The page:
Finland, for the fourth year in a row, ranks as the happiest nation, based off of surveys of people around the world. There is no measurement used to judge what makes one happy nor is there a standard of living that is evaluated for comparison. They answer one simple question: On a scale of 1 to 10, how happy are you?
It is not: How successful, safe, loved, blissful, healthy, or wealthy are you?
It is not about any one specific thing or aspect in your life. This is simply
about whether one feels happy, doesn’t matter why, and if so, to what degree,
regardless of what they choose to use as a barometer.
Finland, a Scandinavian socialist paradise, doesn’t suffer from some of America’s problems. They have a nice security blanket: paid-for, world-class healthcare and education. It is a safe and peaceful place. However, it is not a climate-friendly place.
With 200 days of winter and two full months where the sun never rises above the
horizon, and temperatures that can drop to 20 degrees below zero, this is an
The Finnish still have to contend with human nature, and humans are competitive and aspirational. Even in Finland, the people may not be fully satisfied, but compared to other nations, they look to be the happiest.
Americans are challenged by the happiness question. Can you be happy but unsatisfied enough to want more? Americans, by nature, are in a state of striving for more. No matter what they have, more can be obtained, so they are in pursuit of it. Further, they envy others for what these people have, and look through a Facebook posting lens that distorts reality.
The US, by the way, despite reportedly having the highest number of covid deaths of any nation in 2020, and with heavy job losses and shutdowns, shot up from 19th to 14th happiest last year.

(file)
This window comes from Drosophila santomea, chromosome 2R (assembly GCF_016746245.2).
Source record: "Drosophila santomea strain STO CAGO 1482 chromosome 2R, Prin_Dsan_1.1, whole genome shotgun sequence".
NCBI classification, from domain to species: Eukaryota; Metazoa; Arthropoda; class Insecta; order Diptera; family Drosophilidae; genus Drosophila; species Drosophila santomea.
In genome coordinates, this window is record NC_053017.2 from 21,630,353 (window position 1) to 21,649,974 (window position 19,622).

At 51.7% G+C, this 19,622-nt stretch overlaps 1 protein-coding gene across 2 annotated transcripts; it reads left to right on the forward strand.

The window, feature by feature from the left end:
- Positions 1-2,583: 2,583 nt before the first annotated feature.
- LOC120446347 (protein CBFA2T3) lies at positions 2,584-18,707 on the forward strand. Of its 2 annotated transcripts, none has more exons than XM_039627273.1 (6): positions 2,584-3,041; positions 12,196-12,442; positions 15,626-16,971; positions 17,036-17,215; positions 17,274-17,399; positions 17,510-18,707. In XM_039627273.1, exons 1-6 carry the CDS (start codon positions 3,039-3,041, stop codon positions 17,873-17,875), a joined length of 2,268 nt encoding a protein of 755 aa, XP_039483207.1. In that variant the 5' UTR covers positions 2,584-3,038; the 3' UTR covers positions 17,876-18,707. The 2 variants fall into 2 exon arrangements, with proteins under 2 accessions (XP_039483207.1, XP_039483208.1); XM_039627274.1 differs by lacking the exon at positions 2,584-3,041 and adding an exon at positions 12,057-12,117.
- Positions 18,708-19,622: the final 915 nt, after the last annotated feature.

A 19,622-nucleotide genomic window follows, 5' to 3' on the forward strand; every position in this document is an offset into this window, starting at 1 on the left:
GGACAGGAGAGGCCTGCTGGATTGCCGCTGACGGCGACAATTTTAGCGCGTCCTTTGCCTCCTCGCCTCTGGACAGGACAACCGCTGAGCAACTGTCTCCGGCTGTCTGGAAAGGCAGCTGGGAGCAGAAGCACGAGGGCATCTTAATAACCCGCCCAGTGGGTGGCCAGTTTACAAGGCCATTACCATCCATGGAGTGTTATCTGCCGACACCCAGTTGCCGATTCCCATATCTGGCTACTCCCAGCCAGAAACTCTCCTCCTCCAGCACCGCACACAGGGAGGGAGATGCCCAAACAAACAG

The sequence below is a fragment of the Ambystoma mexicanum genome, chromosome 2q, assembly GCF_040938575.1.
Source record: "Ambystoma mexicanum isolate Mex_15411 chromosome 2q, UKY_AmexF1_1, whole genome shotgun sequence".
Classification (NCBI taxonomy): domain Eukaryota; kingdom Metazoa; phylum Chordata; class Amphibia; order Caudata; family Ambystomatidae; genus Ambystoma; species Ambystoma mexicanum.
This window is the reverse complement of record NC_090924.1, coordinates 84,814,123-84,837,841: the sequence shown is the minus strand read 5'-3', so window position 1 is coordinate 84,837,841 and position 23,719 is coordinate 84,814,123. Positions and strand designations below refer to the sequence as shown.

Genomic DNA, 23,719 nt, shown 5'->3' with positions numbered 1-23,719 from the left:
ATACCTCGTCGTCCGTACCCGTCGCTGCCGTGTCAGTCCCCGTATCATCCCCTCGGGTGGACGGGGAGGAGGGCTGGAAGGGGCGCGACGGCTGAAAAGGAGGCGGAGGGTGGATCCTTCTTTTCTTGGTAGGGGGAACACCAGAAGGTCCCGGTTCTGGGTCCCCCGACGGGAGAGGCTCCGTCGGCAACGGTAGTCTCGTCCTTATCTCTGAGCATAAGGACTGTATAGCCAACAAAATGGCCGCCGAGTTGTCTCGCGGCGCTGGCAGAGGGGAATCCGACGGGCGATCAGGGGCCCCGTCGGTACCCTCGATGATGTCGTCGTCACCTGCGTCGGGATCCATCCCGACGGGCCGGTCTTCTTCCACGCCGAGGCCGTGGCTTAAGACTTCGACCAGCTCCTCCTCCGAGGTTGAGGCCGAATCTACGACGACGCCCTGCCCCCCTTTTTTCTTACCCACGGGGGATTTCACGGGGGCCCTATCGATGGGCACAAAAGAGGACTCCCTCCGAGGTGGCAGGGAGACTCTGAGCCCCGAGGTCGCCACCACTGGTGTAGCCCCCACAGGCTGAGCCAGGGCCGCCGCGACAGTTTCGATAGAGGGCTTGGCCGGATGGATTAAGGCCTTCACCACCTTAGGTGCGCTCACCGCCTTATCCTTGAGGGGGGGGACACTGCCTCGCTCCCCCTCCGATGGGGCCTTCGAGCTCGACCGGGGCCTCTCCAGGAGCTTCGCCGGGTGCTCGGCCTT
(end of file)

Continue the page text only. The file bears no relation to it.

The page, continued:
Are authors happy? Is being an author a cause for celebration or condemnation? Authors feel good when writing and getting published; otherwise, they whine over a lack of sales, awards, recognition, or fame.
They are certainly happy:
*When writing, not so much when marketing.
*When researching and dreaming up their book, not so much when editing.
*When they see a printed book, not so much when formatting a book to be self-published.
*When a literary agent or publisher accepts them, but not when begging them for representation.
*When they get a great review, and not so much when they ask friends to post a review who are too lazy to do so.
*When their book spreads a positive, empowering message, but not so much when they see a frivolous book hit a best-seller list.
It all begs the question: Are authors happy?
Is being a writer an activity that makes us happy — or
is it a way of being, an identity that one can’t shake even if he or she wants
Writing is perhaps a sign of mental illness. It is definitely a channel for many who are depressed, angry, ignored, marginalized, or victimized. But it is also a beautiful art form that we use to paint a better world — informing, inspiring, enlightening, and entertaining us.
Being an author may or may not make one happy, and it may or may not lead to any type of success that can be measured by traditional metrics. However, it is what millions of us do and are, and we wouldn’t -- and couldn’t -- trade it for anything!
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About Brian Feinblum
Brian Feinblum should be followed on Twitter @theprexpert. This is copyrighted by BookMarketingBuzzBlog ©2021. Born and raised in Brooklyn, he now resides in Westchester with his wife, two kids, and Ferris, a black lab rescue dog. His writings are often featured in The Writer and IBPA’s The Independent. This was named one of the best book marketing blogs by BookBaby http://blog.bookbaby.com/2013/09/the-best-book-marketing-blogs and recognized by Feedspot in 2018 as one of the top book marketing blogs. It was also named by WinningWriters.com as a "best resource.” He recently hosted a panel on book publicity for Book Expo America. For more information, please consult: .